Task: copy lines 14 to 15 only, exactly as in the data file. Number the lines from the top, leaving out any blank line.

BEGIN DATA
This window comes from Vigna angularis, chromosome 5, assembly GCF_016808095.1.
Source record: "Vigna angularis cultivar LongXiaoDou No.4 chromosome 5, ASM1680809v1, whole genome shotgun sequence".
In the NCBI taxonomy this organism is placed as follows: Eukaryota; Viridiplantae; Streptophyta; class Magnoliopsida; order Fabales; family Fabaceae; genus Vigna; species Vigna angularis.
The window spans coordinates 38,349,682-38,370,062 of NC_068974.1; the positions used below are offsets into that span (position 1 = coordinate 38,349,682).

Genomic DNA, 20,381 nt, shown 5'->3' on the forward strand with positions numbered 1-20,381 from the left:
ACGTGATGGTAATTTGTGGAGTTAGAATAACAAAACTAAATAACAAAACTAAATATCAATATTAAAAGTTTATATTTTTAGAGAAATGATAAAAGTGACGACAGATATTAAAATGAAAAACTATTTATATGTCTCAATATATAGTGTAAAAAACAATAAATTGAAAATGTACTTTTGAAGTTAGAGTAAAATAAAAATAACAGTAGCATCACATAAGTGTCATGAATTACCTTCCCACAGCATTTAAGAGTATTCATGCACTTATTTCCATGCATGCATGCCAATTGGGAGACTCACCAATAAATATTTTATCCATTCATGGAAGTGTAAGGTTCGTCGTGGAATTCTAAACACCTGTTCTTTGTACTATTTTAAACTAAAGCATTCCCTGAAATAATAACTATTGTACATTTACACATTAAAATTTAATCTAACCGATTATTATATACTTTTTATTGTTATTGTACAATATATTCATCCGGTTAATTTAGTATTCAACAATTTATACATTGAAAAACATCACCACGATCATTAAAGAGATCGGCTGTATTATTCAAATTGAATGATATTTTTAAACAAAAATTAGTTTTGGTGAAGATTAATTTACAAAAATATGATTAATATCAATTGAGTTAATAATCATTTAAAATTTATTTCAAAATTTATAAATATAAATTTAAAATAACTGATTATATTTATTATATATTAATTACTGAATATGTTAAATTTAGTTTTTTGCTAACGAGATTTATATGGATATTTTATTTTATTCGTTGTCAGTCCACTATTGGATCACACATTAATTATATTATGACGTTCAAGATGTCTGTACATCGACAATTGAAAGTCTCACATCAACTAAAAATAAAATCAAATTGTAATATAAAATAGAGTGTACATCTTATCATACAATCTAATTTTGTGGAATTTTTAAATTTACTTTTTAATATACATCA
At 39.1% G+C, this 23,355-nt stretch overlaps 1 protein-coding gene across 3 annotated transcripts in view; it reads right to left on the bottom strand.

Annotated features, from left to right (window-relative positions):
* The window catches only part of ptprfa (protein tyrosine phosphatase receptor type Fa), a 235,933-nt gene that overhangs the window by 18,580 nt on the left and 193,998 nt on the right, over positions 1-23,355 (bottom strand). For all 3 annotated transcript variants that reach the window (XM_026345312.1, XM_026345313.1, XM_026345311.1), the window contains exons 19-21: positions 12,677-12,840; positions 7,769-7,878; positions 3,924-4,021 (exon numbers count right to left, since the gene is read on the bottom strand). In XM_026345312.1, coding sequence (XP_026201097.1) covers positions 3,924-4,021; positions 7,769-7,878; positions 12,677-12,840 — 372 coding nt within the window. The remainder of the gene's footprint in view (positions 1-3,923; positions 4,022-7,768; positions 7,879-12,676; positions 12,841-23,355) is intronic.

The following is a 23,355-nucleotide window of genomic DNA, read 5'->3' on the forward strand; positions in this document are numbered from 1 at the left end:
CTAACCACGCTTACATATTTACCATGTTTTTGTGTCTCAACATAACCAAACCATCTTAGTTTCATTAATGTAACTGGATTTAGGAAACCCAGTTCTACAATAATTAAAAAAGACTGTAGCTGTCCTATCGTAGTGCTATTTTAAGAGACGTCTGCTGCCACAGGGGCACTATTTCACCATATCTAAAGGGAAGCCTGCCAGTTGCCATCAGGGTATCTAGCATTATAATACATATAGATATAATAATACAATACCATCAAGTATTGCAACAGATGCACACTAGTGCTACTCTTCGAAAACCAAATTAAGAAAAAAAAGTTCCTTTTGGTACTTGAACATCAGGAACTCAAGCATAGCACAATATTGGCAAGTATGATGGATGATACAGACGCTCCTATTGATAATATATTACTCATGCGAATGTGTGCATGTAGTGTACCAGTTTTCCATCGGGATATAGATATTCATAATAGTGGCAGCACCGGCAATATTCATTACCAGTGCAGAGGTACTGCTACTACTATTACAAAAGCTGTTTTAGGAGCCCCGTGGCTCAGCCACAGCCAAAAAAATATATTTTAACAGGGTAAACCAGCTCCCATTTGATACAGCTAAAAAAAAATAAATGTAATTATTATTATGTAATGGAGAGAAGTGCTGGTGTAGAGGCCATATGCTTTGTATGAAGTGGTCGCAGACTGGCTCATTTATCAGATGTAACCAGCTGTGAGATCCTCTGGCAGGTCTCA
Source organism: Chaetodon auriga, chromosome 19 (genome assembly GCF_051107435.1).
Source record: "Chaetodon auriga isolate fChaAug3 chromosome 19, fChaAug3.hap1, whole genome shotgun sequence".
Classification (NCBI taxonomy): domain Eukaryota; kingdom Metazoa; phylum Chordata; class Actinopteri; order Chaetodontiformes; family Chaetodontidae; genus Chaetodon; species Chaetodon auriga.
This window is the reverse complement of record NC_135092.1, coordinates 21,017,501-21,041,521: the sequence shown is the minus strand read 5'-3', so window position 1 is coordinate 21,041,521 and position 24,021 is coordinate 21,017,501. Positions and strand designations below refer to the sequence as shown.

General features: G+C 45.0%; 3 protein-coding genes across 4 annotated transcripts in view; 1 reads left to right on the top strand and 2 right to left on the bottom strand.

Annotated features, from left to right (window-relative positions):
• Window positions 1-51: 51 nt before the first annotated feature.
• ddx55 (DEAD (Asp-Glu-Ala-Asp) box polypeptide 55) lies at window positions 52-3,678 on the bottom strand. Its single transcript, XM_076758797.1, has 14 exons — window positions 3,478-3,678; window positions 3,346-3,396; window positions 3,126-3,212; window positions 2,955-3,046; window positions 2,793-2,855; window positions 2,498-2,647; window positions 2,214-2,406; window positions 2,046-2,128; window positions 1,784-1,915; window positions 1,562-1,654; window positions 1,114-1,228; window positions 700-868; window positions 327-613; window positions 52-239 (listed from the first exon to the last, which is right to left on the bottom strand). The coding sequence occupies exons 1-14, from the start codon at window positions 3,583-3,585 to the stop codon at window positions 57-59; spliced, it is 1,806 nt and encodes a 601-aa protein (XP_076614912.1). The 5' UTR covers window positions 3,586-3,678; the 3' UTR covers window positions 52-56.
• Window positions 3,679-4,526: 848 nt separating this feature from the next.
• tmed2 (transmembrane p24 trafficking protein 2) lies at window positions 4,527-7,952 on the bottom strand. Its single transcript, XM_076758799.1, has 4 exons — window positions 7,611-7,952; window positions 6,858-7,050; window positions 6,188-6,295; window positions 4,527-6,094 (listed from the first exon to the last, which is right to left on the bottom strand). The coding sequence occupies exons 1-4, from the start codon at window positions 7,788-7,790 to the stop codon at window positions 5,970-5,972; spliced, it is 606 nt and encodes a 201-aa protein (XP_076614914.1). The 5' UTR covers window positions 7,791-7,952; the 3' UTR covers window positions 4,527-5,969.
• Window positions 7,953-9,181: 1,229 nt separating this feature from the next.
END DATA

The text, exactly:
Classification (NCBI taxonomy): domain Eukaryota; kingdom Metazoa; phylum Chordata; class Actinopteri; order Chaetodontiformes; family Chaetodontidae; genus Chaetodon; species Chaetodon auriga.
This window is the reverse complement of record NC_135092.1, coordinates 21,017,501-21,041,521: the sequence shown is the minus strand read 5'-3', so window position 1 is coordinate 21,041,521 and position 24,021 is coordinate 21,017,501. Positions and strand designations below refer to the sequence as shown.